Impact of 2024 Privacy Laws – With the expected clarity in privacy laws by 2024, particularly with the full enforcement of California’s privacy law, how do you foresee these changes impacting businesses? What steps should companies be taking now to prepare for these regulatory changes?

A) Today, 12 states have enacted “comprehensive” privacy laws, and many others have tightened regulation over specific sectors. Expect further state laws—and perhaps even a federal privacy law—in coming years. But the legislative process is slow. You have to get the law passed, allow time to enact it, and then to enforce it. So, regulation will not be some immediate cure-all. In the interim, it will be public perception of how companies handle their data that will drive change.

The California law is a good guideline, however. Because California has been at the forefront of addressing data privacy concerns, its law is the most informed and advanced at this point. California has also had some success with enforcement. Other states’ legislation largely drafts off of California’s example, with minor adjustments and allowances. If companies’ data privacy practices fall in line with California law, as well as GDPR, they should be in relatively good shape.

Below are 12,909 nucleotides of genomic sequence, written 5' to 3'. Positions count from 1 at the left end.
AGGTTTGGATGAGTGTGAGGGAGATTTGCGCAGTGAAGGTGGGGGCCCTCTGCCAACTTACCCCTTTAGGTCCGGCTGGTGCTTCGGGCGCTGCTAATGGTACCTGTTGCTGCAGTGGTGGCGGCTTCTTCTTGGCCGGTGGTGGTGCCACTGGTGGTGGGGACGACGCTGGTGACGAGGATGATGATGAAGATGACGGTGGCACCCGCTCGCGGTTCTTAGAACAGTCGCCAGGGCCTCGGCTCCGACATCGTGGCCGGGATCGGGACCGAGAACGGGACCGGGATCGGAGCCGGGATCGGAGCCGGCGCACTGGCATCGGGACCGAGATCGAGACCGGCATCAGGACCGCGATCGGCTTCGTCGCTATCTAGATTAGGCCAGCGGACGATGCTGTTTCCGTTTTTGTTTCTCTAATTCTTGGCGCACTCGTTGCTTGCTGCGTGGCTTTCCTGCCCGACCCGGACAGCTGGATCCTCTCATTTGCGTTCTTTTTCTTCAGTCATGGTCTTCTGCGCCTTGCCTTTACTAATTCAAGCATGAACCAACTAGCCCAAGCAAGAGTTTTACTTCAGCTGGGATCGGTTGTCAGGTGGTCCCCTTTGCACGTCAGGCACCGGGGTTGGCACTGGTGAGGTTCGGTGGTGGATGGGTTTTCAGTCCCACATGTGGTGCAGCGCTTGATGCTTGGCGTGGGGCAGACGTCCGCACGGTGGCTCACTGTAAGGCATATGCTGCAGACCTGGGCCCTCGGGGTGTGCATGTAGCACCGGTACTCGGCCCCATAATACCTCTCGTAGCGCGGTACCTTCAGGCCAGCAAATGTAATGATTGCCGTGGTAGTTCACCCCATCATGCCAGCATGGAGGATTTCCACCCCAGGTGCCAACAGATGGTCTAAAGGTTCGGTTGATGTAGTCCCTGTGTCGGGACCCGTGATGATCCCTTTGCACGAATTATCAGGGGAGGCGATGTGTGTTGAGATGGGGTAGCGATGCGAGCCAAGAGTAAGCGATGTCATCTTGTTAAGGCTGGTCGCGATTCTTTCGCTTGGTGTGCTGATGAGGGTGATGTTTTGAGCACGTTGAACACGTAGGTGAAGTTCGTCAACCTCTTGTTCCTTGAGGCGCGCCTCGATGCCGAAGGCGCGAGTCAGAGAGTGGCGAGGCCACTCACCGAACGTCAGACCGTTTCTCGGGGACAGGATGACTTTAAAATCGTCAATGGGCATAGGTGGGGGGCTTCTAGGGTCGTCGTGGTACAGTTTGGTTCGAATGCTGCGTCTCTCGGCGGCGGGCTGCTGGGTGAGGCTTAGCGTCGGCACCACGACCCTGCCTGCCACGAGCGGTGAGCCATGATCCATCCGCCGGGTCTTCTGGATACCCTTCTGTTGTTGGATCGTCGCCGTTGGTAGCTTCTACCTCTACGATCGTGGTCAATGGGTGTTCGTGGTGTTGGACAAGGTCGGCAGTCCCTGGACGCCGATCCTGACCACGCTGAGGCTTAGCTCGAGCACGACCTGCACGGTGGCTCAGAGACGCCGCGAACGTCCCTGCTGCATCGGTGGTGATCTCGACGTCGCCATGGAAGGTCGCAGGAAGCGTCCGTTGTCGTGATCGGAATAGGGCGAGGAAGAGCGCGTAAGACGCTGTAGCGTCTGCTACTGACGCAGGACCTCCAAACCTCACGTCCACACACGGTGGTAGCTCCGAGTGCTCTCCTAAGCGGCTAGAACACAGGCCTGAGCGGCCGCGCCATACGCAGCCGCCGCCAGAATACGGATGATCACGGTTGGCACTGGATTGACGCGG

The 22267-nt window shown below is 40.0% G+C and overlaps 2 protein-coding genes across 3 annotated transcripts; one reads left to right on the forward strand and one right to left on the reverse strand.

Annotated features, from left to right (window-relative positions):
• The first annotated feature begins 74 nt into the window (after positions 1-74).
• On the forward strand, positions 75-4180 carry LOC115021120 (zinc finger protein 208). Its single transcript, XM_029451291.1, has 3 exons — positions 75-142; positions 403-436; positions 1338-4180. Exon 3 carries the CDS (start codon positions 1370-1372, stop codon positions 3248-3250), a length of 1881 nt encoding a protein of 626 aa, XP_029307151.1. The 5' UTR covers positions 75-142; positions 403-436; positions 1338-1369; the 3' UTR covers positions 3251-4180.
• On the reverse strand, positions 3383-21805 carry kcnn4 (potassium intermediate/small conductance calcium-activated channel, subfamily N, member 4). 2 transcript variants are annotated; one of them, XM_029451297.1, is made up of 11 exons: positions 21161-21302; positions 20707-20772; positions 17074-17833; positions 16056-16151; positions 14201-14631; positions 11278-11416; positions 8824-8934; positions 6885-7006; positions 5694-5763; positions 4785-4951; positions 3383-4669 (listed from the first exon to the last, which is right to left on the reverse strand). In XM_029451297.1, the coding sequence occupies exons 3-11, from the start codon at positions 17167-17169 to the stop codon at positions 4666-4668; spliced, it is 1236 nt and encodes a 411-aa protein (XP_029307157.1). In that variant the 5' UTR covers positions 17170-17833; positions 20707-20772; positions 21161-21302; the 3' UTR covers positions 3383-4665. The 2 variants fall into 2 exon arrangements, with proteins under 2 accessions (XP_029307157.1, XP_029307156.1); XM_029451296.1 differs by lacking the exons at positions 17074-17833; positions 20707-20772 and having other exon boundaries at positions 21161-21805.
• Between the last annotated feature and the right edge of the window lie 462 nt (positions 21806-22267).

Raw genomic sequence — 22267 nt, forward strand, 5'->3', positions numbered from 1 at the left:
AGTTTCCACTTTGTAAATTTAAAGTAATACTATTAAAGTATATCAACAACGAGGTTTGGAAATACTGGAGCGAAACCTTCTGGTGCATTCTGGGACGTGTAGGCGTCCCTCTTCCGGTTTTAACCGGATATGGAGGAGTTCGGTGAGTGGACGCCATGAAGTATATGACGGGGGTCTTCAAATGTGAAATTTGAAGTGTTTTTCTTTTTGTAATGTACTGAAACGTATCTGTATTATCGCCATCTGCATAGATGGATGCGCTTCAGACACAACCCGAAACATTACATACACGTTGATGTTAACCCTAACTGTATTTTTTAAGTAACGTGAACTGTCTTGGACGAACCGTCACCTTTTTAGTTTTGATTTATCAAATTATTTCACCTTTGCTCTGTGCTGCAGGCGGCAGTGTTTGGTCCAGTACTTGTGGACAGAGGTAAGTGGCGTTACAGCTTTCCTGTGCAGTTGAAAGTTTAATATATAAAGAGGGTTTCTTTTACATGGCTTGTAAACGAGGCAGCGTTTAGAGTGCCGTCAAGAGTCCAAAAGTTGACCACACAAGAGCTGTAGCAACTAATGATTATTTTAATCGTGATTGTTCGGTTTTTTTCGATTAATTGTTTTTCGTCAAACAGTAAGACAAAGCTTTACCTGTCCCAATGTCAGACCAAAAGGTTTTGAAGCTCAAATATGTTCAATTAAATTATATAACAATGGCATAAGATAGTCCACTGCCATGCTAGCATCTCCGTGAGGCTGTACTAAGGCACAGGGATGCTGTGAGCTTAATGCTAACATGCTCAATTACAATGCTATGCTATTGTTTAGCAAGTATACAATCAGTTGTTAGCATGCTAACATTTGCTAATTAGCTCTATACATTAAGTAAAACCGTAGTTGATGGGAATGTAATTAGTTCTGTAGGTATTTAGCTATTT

To prepare for future legislation, companies can enact emerging best practices, develop and refine their ethical use policies and frameworks (yet make them flexible enough to adapt to change), and engage with the larger tech community to establish norms.

More specifically, if they don’t already have a partner in data privacy, they should get one. They also need to perform an audit on ALL the tools and third-party SaaS that hold personal data. From there, organizations need to conduct a data-mapping exercise. They must gain a comprehensive understanding of where data resides so that they can fulfill consumer data privacy requests as well as their promise to be privacy compliant.

Q) The Role of CISOs in Navigating AI and Privacy Risks – Considering the increasing risks associated with Generative AI and privacy, what are your thoughts on the evolving role and challenges faced by CISOs? How should companies support their CISOs in managing these risks, and what can be done to distribute the responsibility for data integrity more evenly across different departments?